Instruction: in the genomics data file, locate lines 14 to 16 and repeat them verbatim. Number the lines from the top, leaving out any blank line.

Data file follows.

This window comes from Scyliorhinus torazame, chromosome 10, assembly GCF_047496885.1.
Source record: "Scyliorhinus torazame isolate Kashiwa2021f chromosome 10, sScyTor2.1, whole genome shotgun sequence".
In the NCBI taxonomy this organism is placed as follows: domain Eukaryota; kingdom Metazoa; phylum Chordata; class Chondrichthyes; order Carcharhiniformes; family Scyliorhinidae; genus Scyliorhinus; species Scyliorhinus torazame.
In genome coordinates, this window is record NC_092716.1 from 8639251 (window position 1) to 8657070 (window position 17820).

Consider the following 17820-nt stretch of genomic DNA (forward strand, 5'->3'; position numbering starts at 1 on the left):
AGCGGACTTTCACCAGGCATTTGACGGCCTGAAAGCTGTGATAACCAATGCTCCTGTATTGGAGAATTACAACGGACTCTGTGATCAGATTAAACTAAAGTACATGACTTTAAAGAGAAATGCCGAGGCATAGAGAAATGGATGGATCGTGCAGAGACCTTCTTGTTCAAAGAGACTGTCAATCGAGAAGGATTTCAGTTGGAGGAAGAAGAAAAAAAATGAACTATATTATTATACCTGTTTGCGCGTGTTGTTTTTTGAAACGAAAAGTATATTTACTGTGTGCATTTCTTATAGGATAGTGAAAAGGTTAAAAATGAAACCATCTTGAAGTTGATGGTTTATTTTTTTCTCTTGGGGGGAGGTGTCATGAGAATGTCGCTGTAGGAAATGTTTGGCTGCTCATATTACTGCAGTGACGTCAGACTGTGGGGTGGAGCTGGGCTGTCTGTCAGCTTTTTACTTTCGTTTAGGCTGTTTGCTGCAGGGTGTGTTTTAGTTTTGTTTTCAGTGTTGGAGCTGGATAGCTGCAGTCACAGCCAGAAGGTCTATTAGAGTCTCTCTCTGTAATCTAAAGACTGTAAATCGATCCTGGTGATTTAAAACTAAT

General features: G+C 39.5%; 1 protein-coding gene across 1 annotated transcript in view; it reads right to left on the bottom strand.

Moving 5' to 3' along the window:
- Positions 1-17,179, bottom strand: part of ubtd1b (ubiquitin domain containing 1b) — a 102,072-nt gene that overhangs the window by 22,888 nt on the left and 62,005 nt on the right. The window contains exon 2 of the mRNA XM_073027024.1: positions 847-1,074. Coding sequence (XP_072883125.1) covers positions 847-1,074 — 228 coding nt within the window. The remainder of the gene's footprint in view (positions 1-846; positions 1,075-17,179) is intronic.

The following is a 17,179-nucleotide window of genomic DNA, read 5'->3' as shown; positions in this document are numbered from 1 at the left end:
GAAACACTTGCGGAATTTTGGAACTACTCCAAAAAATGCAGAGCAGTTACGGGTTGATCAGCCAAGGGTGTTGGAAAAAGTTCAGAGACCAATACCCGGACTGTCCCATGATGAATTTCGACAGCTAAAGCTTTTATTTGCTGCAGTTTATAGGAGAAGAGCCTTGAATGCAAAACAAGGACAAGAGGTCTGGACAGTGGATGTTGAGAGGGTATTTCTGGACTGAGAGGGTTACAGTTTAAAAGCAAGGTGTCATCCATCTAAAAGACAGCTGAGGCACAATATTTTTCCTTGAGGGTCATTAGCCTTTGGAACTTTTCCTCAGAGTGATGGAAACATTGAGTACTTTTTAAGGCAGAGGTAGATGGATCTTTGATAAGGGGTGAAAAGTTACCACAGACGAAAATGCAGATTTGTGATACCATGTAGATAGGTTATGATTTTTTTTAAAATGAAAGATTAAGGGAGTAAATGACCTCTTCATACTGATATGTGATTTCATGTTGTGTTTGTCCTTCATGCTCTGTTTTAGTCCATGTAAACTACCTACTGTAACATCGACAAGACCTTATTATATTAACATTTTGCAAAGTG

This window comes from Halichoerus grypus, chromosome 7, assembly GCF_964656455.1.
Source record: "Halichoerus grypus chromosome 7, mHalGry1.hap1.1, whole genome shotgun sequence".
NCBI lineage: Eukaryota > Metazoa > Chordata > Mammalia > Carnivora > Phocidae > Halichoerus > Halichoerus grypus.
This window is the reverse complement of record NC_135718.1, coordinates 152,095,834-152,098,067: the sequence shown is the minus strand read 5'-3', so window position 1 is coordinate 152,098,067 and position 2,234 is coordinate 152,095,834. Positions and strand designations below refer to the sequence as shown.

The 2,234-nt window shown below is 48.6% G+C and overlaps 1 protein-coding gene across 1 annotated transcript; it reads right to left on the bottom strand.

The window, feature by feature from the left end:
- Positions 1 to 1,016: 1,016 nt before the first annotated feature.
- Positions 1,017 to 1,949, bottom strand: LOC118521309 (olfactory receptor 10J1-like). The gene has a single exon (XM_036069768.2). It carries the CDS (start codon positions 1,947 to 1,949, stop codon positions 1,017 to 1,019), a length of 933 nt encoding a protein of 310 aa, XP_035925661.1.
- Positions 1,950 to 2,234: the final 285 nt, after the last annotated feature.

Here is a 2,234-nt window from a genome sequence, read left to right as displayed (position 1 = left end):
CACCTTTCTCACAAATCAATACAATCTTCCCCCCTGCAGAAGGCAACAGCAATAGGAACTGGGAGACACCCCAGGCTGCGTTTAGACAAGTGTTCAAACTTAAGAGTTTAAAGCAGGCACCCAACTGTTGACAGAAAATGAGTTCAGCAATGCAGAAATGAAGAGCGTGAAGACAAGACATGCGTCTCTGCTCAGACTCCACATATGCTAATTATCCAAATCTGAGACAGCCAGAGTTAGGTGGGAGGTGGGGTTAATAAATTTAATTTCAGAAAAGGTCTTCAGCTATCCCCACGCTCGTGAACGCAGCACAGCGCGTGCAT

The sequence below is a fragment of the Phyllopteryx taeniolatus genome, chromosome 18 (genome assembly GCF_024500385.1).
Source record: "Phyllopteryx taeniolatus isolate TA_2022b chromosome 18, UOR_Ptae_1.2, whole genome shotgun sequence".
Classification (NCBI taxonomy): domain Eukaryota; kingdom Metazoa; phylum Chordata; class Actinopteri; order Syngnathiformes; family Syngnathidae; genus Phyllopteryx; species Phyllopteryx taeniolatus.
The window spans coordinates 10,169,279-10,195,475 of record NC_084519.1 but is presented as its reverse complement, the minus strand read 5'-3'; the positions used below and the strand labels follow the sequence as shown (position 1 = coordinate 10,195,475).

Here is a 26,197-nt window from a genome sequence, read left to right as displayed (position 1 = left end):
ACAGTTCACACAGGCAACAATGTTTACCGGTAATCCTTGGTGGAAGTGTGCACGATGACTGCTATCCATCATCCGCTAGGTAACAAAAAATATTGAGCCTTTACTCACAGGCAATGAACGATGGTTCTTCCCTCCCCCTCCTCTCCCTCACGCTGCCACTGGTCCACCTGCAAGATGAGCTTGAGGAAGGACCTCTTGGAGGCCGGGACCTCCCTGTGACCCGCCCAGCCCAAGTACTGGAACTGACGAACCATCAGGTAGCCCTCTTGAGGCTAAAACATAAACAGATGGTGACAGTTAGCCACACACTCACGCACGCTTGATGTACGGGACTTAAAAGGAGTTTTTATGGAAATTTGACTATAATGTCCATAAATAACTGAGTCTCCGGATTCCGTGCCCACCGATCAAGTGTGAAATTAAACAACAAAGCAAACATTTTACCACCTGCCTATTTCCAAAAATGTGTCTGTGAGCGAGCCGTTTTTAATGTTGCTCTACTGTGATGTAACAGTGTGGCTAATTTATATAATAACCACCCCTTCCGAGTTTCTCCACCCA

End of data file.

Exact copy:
NCBI lineage: Eukaryota > Metazoa > Chordata > Mammalia > Carnivora > Phocidae > Halichoerus > Halichoerus grypus.
This window is the reverse complement of record NC_135718.1, coordinates 152,095,834-152,098,067: the sequence shown is the minus strand read 5'-3', so window position 1 is coordinate 152,098,067 and position 2,234 is coordinate 152,095,834. Positions and strand designations below refer to the sequence as shown.

The 2,234-nt window shown below is 48.6% G+C and overlaps 1 protein-coding gene across 1 annotated transcript; it reads right to left on the bottom strand.